More particularly, in a preferred exemplary embodiment, a label 104 is comprised of an indicia receiving layer 130 and an insulating layer 136 adhered to the indicia receiving layer 130. The indicia receiving layer 130 includes an outer layer 132 which provides the first or outer surface and a second insulating layer 134 affixed to the outer layer 132 opposite the first or outer surface. Preferably, the radio frequency transponder 112 is laminated or sandwiched between the insulating layer 136 and the second insulating layer 134 of the indicia receiving layer 130. The radio frequency transponder 112 may further be affixed to label 104 so that the radio frequency transponder 112 has a generally unique and distinct combination of position and orientation as discussed above with respect to FIG. 3. Similarly, as discussed in the description of FIG. 2, the label 104 is preferably placed in an area of low symmetry 138. The outer layer 132 is preferably made of a material such as paper which is suitable for receiving printed or hand-written indicia. The first and second insulating layers 134, 136 preferably comprise a thin dielectric material such as expanded polystyrene. It should be appreciated that substitution of other insulating materials by one of ordinary skill in the art would not depart from the scope and spirit of the invention.

Referring now to FIG. 5, an exemplary process for fabricating radio frequency transponder equipped labels 104 is shown. The insulating layer 134 is adhered to the outer layer 132 to form the indicia receiving layer 130. Alternatively, the indicia receiving layer 130 may be formed as a single piece having an outer surface suitable for receiving textual or optically readable indicia. The radio frequency transponder 112 is placed on the insulating layer 130. The insulating layer 136 is then adhered to the first insulating layer 134 so that the radio frequency transponder 112 is laminated or sandwiched between the insulating layer 134 of the indicia receiving layer 130 and the insulating layer 136. An adhesive is applied to the exposed surface of the insulating layer 136 for adhering the label 104 to a media such as packages 102 (shown in FIGS. 1A-1C). The radio frequency transponder 112 may be positioned and oriented on the insulating layer 134 in a substantially random fashion so that there would be a high probability that the radio frequency transponders 112 of any two labels 104 would have different positions and/or orientations. Random positioning of the radio frequency transponders can most easily be achieved via a simple pick-and-drop mechanism.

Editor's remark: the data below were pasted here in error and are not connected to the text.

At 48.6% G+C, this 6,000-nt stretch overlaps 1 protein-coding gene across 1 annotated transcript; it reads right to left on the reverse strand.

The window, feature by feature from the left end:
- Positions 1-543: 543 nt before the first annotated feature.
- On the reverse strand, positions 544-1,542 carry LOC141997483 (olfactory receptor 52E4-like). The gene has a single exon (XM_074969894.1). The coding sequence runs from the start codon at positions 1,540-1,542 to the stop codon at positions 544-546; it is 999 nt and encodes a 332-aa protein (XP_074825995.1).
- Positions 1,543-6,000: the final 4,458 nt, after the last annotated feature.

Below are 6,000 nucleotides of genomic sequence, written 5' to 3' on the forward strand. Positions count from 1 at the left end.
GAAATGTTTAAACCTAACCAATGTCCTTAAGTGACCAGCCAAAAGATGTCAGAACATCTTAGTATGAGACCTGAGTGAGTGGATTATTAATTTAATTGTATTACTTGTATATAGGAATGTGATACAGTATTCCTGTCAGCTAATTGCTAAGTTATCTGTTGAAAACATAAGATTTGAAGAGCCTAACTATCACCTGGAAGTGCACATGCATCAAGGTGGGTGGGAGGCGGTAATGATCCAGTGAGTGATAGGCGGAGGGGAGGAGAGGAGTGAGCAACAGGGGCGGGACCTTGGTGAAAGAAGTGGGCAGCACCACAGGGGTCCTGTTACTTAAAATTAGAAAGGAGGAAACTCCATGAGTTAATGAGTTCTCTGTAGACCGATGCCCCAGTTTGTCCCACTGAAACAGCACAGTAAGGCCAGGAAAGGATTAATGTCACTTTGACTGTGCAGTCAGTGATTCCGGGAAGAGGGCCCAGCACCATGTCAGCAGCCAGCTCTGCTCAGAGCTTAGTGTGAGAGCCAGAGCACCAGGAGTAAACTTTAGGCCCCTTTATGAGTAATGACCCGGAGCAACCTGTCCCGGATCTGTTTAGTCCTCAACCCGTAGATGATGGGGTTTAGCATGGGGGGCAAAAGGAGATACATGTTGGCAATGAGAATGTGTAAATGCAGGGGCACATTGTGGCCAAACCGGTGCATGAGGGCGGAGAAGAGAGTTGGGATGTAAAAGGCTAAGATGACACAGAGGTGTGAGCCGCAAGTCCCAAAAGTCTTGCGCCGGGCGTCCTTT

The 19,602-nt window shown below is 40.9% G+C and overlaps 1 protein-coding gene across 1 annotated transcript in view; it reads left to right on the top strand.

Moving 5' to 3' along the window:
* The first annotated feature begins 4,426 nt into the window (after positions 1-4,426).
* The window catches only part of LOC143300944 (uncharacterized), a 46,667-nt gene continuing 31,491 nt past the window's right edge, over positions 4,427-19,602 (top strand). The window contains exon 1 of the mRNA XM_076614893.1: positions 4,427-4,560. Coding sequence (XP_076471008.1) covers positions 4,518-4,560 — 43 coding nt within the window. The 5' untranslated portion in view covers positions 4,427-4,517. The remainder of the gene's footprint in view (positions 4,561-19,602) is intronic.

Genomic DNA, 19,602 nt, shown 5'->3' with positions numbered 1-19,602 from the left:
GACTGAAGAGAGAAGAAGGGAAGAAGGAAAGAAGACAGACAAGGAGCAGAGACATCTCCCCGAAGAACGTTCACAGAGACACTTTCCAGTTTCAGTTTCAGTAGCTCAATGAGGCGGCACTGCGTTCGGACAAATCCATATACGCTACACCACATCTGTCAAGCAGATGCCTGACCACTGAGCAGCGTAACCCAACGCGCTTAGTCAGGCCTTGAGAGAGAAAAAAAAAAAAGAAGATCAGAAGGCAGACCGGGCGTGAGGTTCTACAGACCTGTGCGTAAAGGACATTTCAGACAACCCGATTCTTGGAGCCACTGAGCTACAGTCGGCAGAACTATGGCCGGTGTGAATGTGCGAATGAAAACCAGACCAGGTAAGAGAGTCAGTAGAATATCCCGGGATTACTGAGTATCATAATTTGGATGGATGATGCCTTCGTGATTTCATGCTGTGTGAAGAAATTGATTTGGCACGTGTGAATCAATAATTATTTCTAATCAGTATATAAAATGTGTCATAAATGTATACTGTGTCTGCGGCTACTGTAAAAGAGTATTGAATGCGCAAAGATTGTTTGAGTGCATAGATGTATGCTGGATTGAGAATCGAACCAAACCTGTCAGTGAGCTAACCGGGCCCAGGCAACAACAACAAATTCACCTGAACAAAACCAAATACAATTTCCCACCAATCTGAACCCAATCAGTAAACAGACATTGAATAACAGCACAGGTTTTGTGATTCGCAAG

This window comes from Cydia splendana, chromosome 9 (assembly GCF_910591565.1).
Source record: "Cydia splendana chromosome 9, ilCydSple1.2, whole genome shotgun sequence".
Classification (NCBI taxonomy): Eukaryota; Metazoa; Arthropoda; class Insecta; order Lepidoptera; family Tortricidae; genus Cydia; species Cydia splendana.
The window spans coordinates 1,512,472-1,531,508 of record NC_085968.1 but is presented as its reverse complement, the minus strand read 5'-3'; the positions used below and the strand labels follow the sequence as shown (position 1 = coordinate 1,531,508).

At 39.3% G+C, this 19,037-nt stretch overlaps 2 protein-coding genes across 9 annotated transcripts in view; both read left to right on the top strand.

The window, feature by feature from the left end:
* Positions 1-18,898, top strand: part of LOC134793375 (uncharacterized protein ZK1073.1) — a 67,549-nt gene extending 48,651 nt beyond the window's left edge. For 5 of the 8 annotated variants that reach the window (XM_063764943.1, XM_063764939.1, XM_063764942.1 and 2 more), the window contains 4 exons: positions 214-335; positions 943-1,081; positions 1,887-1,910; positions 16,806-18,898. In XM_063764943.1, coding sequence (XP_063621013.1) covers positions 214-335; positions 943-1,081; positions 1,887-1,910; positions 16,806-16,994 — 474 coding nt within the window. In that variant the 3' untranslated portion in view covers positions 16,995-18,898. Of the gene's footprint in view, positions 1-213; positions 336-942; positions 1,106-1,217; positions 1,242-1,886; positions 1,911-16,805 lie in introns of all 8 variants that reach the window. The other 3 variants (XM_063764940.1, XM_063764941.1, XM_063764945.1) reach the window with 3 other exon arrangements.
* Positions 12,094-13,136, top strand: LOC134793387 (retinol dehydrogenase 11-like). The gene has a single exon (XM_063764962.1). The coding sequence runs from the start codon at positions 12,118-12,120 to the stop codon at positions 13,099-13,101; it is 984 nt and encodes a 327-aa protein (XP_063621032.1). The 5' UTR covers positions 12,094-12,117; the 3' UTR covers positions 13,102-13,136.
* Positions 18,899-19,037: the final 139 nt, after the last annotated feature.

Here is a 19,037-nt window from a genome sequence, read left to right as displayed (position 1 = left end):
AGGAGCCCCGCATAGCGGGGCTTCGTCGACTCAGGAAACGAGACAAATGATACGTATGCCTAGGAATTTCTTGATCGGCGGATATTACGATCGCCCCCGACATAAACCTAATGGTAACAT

In FIG. 5, an exemplary pick-and-drop apparatus is shown for randomly positioning and orienting radio frequency transponders 112 on labels 104. The indicia receiving layer 130 is positioned on a carriage assembly 142 so that the insulating layer 134 is facing upward. The carriage assembly 142 positions the indicia receiving layer 130 within a chamber or cylinder 146 having a cross-sectional area that is the same or smaller than the area of insulating layer 134. A feeder assembly 144 drops a radio frequency transponder 112 from the top of the chamber 146. The transponder 112 falls through chamber 146 and lands on the insulating layer 134. By dropping the radio frequency transponder 134 onto the insulating layer 134, the position and orientation of the radio frequency transponder 112 on the insulating layer 134 is made chaotic or random. To further increase the randomness of the transponder's position and orientation on the insulating layer 134, the feeder assembly 144 may drop the transponder from a randomly selected point at the top of the chamber 146. Alternatively, tumblers (not shown) may be included within the chamber 146 that would introduce random movement of the transponder as it falls through the chamber. Carriage assembly 142 may then move the indicia receiving layer 130 out of the chamber 146 where insulating layer 136 is adhered to insulating layer 134 so that the radio frequency transponder 112 is laminated or sandwiched therebetween. Preferably, the random position and orientation of the radio frequency transponder 112 is not disturbed by the addition of the insulating layer 136. The outer surface of the insulating layer 136 may be coated with an adhesive substance (e.g., glue) so that it may be affixed to a medium such as the package 102 (as shown in FIG. 4). Alternatively, a final adhesive layer (e.g., a two sided adhesive tape, etc., not shown) may be affixed to the insulating layer 136.

The carriage assembly 142 is comprised of a conveyor belt or roller system which moves the label 104 in its various stages of completion through the fabrication process. It should be appreciated, however, that many kinds of different carriage assemblies are also possible. For example, an alternative carriage assembly could comprise a stationary support positioned beneath the chamber 146. The indicia receiving layer 130 could be positioned on such a carriage assembly by a robotic mechanism or by hand.